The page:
Nigerian Constitution, Section 66 says: “No person shall be qualified for election to the Senate or the House of Representatives if: (a) subject to the provisions of section 28 of this constitution, he has voluntarily acquired the citizenship of a country other than Nigeria.”
Unless this section is purged from our junta-made Constitution, those with dual citizenship like us are not supposed to hold elective offices. It makes no sense since we can be elected into offices here in Europe including the EC Parliament in Brussels.
The lower part of the section says “pledged allegiance” to another country, here in Germany we do not pledge allegiance to Germany to get your passport, it ends with a clerk collecting your identity card and giving you your, Einbürgerungs Urkunde or, certificate of citizenship. From there you go straight to any LGA office and apply for new identity card and passport. The Constitution should be amended further to get rid of that clause, it makes no sense since Nigerians with dual citizenship play football for the Eagles, we should also be allowed to dine with lawmakers.
The Senate President, Dr Ahmad Lawan; the Speaker of the House of Representatives, Mr Femi Gbajabiamila, and several other lawmakers risk losing their seats following a recent ruling by an Ondo State Election Petitions Tribunal, Sunday PUNCH has learnt.
The tribunal on July 31, 2019, sacked Mr Ikengboju Gboluga, a member of the Peoples Democratic Party representing Okitipupa/Irele Federal Constituency of Ondo State for having dual citizenship and thereafter ordered that Mr Albert Akintoye of the All Progressives Congress be issued the Certificate of Return by the Independent National Electoral Commission.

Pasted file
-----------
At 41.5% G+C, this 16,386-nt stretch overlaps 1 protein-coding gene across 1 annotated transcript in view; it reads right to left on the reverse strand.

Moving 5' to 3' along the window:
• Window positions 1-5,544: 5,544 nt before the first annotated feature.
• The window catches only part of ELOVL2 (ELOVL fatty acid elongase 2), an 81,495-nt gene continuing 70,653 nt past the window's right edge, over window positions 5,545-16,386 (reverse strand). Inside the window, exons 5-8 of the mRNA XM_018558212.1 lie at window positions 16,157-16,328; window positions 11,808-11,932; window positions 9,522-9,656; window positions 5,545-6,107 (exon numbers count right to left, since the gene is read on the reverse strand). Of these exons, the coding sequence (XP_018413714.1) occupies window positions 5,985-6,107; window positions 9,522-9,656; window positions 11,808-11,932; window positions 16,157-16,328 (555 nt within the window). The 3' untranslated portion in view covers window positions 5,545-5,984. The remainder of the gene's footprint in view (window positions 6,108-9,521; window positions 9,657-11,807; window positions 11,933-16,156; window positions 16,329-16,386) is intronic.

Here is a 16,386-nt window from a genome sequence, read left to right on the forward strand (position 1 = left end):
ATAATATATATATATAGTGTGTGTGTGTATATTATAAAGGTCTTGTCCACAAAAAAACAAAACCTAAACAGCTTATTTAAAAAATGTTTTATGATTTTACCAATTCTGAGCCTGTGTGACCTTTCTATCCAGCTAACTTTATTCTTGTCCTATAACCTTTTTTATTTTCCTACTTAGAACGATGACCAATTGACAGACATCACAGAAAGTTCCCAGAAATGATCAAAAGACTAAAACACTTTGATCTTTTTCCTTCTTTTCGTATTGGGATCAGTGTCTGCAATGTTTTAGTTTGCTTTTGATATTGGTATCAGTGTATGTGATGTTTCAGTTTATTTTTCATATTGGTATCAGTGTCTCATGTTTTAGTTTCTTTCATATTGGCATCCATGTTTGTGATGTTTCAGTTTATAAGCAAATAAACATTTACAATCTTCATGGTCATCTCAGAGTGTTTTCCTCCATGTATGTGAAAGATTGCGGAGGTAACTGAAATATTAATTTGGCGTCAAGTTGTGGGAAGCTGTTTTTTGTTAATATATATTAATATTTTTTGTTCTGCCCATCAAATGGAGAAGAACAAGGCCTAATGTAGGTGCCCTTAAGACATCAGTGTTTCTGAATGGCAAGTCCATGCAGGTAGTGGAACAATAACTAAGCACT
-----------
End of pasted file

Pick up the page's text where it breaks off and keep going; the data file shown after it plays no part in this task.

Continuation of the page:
The tribunal headed by Justice Nuhu Adi ruled that Gboluga was not eligible to contest the 2019 National Assembly election, having admitted in his INEC Form CF001 that he had “voluntarily acquired the citizenship of the United Kingdom” and had sworn allegiance to the country.
The judgment was based on Section 66 of the 1999 Constitution which states in part that, “No person shall be qualified for election to the Senate or the House of Representatives if: (a) subject to the provisions of section 28 of this constitution, he has voluntarily acquired the citizenship of a country other than Nigeria or, except in such cases as may be prescribed by the National Assembly, has made a declaration of allegiance to such a country.”
Investigations by Sunday PUNCH showed that of the 109 senators, four admitted in their INEC forms on oath that they had voluntarily acquired the citizenship of another country.
However, top sources told one of our correspondents that the figure could be much higher, adding that most of the lawmakers in this category either had the United States or UK citizenship, noting that the lawmakers were not born abroad but became citizens by naturalisation, that is, swearing the oath of allegiance to these countries.
They include Senate President Lawan, who represents Yobe North senatorial district; Senators Opeyemi Bamidele of Ekiti-Central; Teslim Folarin, representing Oyo Central; and Ibrahim Bomai of Yobe South.
In his form CF001, Bamidele said he was a US citizen and had also sworn allegiance to the country.
Responding to a question on whether he had voluntarily acquired the citizenship of another country, Bamidele answered, “Yes, the United States of America where I was granted political asylum.”